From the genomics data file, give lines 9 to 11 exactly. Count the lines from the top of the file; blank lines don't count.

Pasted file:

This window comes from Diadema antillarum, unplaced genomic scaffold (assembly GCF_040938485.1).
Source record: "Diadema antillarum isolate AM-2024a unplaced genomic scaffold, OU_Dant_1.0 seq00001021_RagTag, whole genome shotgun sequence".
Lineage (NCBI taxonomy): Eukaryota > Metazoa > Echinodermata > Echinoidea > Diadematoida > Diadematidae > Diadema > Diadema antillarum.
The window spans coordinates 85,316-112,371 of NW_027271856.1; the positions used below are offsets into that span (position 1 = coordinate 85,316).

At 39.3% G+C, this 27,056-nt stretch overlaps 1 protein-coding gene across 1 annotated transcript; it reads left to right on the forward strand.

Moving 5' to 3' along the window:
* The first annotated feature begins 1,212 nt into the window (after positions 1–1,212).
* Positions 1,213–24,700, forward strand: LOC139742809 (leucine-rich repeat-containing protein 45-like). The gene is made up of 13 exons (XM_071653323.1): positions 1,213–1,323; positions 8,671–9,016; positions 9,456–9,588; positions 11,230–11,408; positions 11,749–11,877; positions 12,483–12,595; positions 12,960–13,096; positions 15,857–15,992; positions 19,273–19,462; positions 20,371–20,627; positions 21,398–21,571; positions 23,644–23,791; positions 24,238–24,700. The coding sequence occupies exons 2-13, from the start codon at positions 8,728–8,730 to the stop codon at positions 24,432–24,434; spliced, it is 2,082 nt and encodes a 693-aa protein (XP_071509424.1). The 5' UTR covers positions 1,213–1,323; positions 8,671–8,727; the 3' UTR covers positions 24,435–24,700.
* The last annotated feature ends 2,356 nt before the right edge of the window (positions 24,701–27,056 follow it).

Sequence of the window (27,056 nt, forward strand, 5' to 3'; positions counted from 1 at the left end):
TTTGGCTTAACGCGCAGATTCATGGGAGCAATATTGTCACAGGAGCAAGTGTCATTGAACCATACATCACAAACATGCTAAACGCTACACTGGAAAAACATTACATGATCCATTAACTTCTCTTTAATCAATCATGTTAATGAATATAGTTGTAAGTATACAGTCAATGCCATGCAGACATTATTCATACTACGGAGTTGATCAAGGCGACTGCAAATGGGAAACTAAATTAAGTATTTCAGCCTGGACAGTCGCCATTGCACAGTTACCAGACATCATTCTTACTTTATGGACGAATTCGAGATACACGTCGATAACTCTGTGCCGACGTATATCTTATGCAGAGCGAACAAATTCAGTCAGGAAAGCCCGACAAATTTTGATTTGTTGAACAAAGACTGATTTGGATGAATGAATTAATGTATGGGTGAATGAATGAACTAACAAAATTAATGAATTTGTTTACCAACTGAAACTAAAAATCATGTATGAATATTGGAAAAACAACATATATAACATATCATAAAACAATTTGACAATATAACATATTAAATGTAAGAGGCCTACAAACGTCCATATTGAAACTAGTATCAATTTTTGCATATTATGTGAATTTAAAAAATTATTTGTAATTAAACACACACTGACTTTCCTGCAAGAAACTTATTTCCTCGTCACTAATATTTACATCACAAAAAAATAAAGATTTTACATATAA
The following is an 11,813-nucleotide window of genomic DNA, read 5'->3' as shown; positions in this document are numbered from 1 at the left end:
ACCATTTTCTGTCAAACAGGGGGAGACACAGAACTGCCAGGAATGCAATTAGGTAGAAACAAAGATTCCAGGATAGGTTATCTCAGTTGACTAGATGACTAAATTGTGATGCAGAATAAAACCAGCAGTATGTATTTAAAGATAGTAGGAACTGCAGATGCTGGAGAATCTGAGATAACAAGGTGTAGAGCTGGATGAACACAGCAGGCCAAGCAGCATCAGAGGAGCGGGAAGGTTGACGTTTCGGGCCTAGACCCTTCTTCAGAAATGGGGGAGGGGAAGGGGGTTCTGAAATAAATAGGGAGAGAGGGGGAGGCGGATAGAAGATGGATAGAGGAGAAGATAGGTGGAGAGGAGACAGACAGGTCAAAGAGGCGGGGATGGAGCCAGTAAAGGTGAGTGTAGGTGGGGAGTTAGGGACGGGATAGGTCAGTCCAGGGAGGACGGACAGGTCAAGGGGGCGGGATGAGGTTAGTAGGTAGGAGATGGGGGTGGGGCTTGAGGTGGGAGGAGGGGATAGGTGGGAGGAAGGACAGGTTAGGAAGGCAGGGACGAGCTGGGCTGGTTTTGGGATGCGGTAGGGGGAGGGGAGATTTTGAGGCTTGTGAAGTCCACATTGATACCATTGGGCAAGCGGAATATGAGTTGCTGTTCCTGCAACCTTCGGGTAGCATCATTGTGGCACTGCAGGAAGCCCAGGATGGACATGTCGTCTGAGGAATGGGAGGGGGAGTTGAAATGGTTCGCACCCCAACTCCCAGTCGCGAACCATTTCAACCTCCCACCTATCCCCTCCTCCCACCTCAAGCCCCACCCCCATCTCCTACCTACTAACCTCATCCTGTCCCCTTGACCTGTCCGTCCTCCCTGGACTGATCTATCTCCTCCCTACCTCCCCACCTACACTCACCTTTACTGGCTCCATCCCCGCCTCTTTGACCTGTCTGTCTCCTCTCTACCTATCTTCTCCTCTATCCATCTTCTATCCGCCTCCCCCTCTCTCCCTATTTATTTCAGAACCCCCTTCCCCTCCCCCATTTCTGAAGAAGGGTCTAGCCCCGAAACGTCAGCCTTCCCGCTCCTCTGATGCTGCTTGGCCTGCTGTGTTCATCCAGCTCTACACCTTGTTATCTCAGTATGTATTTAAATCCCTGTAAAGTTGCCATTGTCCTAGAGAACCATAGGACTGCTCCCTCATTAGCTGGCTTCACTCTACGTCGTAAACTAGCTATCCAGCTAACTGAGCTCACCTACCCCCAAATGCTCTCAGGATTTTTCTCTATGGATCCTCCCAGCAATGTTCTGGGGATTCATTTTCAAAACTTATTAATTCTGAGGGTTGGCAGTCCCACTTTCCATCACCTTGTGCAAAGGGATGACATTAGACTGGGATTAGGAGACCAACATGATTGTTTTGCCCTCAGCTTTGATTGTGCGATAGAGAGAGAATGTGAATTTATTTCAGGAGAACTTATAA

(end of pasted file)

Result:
* The last annotated feature ends 2,356 nt before the right edge of the window (positions 24,701–27,056 follow it).

Sequence of the window (27,056 nt, forward strand, 5' to 3'; positions counted from 1 at the left end):
TTTGGCTTAACGCGCAGATTCATGGGAGCAATATTGTCACAGGAGCAAGTGTCATTGAACCATACATCACAAACATGCTAAACGCTACACTGGAAAAACATTACATGATCCATTAACTTCTCTTTAATCAATCATGTTAATGAATATAGTTGTAAGTATACAGTCAATGCCATGCAGACATTATTCATACTACGGAGTTGATCAAGGCGACTGCAAATGGGAAACTAAATTAAGTATTTCAGCCTGGACAGTCGCCATTGCACAGTTACCAGACATCATTCTTACTTTATGGACGAATTCGAGATACACGTCGATAACTCTGTGCCGACGTATATCTTATGCAGAGCGAACAAATTCAGTCAGGAAAGCCCGACAAATTTTGATTTGTTGAACAAAGACTGATTTGGATGAATGAATTAATGTATGGGTGAATGAATGAACTAACAAAATTAATGAATTTGTTTACCAACTGAAACTAAAAATCATGTATGAATATTGGAAAAACAACATATATAACATATCATAAAACAATTTGACAATATAACATATTAAATGTAAGAGGCCTACAAACGTCCATATTGAAACTAGTATCAATTTTTGCATATTATGTGAATTTAAAAAATTATTTGTAATTAAACACACACTGACTTTCCTGCAAGAAACTTATTTCCTCGTCACTAATATTTACATCACAAAAAAATAAAGATTTTACATATAA